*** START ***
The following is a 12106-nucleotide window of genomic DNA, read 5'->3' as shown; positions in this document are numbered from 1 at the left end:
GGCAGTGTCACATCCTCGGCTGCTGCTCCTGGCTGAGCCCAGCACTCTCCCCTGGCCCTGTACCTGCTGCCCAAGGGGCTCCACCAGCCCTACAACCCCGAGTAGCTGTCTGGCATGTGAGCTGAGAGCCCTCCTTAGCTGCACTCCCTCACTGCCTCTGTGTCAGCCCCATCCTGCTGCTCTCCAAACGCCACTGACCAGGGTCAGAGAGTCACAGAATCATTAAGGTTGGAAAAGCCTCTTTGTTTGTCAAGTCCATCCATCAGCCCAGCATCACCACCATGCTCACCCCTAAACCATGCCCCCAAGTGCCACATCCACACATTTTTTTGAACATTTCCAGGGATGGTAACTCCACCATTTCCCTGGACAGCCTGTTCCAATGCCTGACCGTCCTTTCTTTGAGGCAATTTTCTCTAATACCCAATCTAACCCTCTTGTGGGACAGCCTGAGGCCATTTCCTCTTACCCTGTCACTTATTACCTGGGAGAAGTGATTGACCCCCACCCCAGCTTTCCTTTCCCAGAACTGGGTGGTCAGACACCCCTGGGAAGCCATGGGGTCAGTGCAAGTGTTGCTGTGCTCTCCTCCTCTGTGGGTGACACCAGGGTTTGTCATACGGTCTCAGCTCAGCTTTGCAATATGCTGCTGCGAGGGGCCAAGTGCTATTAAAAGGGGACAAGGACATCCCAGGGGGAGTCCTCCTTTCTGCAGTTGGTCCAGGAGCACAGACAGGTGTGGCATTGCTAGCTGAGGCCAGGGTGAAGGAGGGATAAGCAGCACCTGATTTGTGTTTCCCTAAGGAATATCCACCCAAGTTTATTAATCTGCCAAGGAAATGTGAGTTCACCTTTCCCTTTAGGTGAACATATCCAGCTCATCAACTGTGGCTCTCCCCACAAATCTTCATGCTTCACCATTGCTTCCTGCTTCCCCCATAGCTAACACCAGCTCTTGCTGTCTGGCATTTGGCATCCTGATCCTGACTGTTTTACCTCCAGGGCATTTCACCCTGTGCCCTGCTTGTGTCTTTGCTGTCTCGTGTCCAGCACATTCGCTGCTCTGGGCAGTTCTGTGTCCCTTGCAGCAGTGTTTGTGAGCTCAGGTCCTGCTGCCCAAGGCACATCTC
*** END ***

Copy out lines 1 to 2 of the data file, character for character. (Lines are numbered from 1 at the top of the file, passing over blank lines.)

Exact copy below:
The following is a 12106-nucleotide window of genomic DNA, read 5'->3' as shown; positions in this document are numbered from 1 at the left end:
GGCAGTGTCACATCCTCGGCTGCTGCTCCTGGCTGAGCCCAGCACTCTCCCCTGGCCCTGTACCTGCTGCCCAAGGGGCTCCACCAGCCCTACAACCCCGAGTAGCTGTCTGGCATGTGAGCTGAGAGCCCTCCTTAGCTGCACTCCCTCACTGCCTCTGTGTCAGCCCCATCCTGCTGCTCTCCAAACGCCACTGACCAGGGTCAGAGAGTCACAGAATCATTAAGGTTGGAAAAGCCTCTTTGTTTGTCAAGTCCATCCATCAGCCCAGCATCACCACCATGCTCACCCCTAAACCATGCCCCCAAGTGCCACATCCACACATTTTTTTGAACATTTCCAGGGATGGTAACTCCACCATTTCCCTGGACAGCCTGTTCCAATGCCTGACCGTCCTTTCTTTGAGGCAATTTTCTCTAATACCCAATCTAACCCTCTTGTGGGACAGCCTGAGGCCATTTCCTCTTACCCTGTCACTTATTACCTGGGAGAAGTGATTGACCCCCACCCCAGCTTTCCTTTCCCAGAACTGGGTGGTCAGACACCCCTGGGAAGCCATGGGGTCAGTGCAAGTGTTGCTGTGCTCTCCTCCTCTGTGGGTGACACCAGGGTTTGTCATACGGTCTCAGCTCAGCTTTGCAATATGCTGCTGCGAGGGGCCAAGTGCTATTAAAAGGGGACAAGGACATCCCAGGGGGAGTCCTCCTTTCTGCAGTTGGTCCAGGAGCACAGACAGGTGTGGCATTGCTAGCTGAGGCCAGGGTGAAGGAGGGATAAGCAGCACCTGATTTGTGTTTCCCTAAGGAATATCCACCCAAGTTTATTAATCTGCCAAGGAAATGTGAGTTCACCTTTCCCTTTAGGTGAACATATCCAGCTCATCAACTGTGGCTCTCCCCACAAATCTTCATGCTTCACCATTGCTTCCTGCTTCCCCCATAGCTAACACCAGCTCTTGCTGTCTGGCATTTGGCATCCTGATCCTGACTGTTTTACCTCCAGGGCATTTCACCCTGTGCCCTGCTTGTGTCTTTGCTGTCTCGTGTCCAGCACATTCGCTGCTCTGGGCAGTTCTGTGTCCCTTGCAGCAGTGTTTGTGAGCTCAGGTCCTGCTGCCCAAGGCACATCTC